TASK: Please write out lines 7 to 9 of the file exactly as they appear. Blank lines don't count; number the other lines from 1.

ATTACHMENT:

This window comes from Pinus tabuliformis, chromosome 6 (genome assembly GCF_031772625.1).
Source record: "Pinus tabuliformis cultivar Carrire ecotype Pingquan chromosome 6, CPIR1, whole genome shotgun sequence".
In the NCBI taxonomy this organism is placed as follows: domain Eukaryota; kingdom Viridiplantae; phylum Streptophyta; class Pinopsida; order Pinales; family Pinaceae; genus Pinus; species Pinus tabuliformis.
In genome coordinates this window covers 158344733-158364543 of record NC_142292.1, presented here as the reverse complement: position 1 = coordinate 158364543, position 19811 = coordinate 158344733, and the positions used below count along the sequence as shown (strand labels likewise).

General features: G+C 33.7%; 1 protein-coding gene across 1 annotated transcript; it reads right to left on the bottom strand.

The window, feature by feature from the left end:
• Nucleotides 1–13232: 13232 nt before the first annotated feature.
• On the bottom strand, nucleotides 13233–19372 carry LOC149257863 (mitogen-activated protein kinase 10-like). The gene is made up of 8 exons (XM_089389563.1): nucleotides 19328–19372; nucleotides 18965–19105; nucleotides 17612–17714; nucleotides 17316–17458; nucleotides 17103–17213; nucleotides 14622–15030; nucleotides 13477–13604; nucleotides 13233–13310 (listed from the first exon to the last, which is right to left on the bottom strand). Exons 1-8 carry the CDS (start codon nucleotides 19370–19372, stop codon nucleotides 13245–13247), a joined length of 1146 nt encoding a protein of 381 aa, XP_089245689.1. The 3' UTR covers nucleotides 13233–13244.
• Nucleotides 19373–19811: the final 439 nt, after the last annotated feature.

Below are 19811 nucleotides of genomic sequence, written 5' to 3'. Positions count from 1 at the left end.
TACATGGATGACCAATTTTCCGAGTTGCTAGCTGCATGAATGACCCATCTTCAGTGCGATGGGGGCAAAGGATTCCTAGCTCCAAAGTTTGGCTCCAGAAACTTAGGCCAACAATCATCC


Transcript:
• Nucleotides 1–13232: 13232 nt before the first annotated feature.
• On the bottom strand, nucleotides 13233–19372 carry LOC149257863 (mitogen-activated protein kinase 10-like). The gene is made up of 8 exons (XM_089389563.1): nucleotides 19328–19372; nucleotides 18965–19105; nucleotides 17612–17714; nucleotides 17316–17458; nucleotides 17103–17213; nucleotides 14622–15030; nucleotides 13477–13604; nucleotides 13233–13310 (listed from the first exon to the last, which is right to left on the bottom strand). Exons 1-8 carry the CDS (start codon nucleotides 19370–19372, stop codon nucleotides 13245–13247), a joined length of 1146 nt encoding a protein of 381 aa, XP_089245689.1. The 3' UTR covers nucleotides 13233–13244.
• Nucleotides 19373–19811: the final 439 nt, after the last annotated feature.